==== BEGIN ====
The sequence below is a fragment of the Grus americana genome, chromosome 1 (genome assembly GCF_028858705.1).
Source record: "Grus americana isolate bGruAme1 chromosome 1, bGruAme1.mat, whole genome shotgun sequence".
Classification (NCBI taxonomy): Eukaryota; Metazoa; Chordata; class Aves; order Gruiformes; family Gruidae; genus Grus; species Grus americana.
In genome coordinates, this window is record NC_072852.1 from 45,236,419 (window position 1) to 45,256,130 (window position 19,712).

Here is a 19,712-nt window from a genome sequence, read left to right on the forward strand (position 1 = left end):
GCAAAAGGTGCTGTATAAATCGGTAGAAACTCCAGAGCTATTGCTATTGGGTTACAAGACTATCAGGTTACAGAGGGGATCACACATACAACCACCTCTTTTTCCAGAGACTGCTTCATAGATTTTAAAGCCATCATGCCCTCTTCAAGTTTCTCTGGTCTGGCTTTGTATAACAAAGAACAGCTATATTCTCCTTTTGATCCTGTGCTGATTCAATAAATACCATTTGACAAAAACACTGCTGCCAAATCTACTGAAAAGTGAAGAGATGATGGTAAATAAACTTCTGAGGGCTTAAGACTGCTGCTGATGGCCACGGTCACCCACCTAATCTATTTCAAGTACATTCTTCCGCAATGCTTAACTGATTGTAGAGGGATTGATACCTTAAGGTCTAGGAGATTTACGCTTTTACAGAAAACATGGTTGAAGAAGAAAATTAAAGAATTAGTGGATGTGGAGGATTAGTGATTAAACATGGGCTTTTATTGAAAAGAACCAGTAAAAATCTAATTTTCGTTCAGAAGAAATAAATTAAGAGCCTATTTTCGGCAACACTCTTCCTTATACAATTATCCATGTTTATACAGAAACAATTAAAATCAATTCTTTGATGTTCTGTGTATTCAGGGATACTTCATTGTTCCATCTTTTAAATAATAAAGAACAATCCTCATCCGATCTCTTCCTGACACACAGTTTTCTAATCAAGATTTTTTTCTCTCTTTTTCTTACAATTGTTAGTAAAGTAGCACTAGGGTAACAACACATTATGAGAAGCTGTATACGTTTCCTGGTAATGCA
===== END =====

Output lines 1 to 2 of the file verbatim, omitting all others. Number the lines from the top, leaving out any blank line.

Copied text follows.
The sequence below is a fragment of the Grus americana genome, chromosome 1 (genome assembly GCF_028858705.1).
Source record: "Grus americana isolate bGruAme1 chromosome 1, bGruAme1.mat, whole genome shotgun sequence".